I find these particularly valuable in our current age.
It would be easy to compile a long list of […] determinisms in criticism, all of them, whether Marxist, Thomist, liberal-humanist, neo-Classical, Freudian, Jungian, or existentialist, substituting a critical attitude for criticism, all proposing, not to find a conceptual framework for criticism within literature, but to attach criticism to one of a miscellany of frameworks outside it. (6)
From there, Frye goes on to argue that the best these frameworks can provide is a sort of history of taste. (8) These days, the frameworks are overwhelmingly political in nature — and indeed, many scholars seem convinced that their particular political framework is all-encompassing, in the process transforming the metaphor to one of a Procrustean bed.
Those are not frameworks that interest me. Back to Frye:
The first step in developing a genuine poetics is to recognize and get rid of meaningless criticism […] This includes all the sonorous nonsense that we so often find in critical generalities, reflective comments, ideological perorations, and other consequences of taking a large view of an unorganized subject. It includes all lists of the “best” novels or poems or writers, whether their particular virtue is exclusiveness or inclusiveness. It includes all casual, sentimental, and prejudiced value-judgments, and all the literary chit-chat which makes the reputations of poets boom and crash in an imaginary stock exchange. (18)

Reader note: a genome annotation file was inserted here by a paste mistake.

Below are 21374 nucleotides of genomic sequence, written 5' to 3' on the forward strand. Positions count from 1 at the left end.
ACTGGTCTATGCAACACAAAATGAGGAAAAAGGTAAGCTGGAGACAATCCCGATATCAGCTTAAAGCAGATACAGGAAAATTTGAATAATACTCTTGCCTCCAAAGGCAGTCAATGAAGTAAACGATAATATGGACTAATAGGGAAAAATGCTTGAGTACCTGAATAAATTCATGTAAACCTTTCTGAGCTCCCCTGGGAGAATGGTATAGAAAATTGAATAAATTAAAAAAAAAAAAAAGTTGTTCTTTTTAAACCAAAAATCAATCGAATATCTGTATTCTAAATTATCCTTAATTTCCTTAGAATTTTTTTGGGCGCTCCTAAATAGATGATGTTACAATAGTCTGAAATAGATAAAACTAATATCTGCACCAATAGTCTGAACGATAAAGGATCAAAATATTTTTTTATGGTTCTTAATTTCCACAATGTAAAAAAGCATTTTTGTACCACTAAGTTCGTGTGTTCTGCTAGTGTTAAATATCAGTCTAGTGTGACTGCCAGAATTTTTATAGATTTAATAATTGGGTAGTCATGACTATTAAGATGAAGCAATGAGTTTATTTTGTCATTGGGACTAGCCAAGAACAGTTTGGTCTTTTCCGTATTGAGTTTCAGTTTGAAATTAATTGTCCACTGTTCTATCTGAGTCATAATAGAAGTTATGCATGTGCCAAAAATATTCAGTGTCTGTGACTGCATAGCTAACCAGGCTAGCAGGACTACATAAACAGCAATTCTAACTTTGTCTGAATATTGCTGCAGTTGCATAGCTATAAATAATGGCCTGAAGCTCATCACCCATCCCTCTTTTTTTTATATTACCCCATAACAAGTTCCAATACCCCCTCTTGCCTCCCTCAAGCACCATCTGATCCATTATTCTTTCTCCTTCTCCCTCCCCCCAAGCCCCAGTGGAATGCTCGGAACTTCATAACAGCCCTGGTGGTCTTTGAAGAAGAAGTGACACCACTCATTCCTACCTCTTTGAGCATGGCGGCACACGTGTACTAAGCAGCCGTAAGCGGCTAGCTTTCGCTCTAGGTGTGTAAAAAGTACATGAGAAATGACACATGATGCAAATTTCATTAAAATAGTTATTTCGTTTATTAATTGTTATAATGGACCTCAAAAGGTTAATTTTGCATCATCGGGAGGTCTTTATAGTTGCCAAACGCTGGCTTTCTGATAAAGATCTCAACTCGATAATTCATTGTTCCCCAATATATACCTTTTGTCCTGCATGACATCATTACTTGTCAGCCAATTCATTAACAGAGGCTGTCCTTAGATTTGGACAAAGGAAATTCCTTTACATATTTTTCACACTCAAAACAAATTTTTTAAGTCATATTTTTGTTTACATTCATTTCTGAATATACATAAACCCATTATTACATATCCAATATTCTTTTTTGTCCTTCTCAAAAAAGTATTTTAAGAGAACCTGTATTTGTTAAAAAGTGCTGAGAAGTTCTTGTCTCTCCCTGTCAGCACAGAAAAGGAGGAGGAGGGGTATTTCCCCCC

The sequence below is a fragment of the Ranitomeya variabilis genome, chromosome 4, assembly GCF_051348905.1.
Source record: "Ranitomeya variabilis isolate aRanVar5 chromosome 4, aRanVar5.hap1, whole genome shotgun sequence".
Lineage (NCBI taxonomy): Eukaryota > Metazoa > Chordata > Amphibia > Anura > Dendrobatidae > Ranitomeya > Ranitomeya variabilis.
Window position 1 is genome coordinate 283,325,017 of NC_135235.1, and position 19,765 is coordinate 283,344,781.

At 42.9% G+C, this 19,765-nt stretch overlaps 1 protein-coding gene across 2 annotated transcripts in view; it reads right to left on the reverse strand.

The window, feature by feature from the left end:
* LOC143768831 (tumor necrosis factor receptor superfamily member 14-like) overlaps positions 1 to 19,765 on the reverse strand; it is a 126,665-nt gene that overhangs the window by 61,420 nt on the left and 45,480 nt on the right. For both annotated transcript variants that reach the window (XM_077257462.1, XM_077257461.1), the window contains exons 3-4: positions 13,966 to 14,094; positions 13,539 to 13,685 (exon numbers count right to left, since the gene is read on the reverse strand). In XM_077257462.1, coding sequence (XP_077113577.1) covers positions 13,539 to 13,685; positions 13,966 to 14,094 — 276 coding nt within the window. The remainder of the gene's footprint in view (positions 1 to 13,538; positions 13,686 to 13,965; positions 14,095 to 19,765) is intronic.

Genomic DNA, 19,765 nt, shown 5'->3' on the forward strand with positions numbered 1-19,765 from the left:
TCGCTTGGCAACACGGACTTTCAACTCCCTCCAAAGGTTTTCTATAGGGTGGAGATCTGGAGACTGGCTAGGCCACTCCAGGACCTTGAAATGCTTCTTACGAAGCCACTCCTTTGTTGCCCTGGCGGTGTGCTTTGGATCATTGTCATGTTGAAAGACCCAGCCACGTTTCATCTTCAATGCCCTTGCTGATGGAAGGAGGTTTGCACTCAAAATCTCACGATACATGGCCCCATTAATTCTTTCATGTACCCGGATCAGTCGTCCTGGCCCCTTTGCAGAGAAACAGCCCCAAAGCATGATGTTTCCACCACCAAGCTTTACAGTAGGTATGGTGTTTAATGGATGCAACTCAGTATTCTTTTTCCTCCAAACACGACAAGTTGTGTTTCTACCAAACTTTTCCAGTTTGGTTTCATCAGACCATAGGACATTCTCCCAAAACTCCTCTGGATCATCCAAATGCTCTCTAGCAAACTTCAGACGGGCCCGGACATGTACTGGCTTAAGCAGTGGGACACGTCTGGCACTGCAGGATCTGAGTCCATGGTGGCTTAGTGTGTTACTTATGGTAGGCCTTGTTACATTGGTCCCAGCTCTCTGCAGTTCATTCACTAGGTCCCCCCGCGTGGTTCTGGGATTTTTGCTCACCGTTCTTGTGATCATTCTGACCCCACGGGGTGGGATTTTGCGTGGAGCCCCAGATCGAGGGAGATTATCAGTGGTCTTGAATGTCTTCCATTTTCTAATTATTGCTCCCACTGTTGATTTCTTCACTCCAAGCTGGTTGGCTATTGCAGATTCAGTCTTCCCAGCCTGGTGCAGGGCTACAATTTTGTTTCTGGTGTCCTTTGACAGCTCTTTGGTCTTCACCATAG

If your interests lead you to the sort of work that relies on the kinds of frameworks Frye mentioned above, have fun — but we should always remember that what we may be doing is activism, which is not the same thing as scholarship.
Frye, Northrop. Anatomy of Criticism: Four Essays. 1957. Princeton, NJ: Princeton UP, 1990.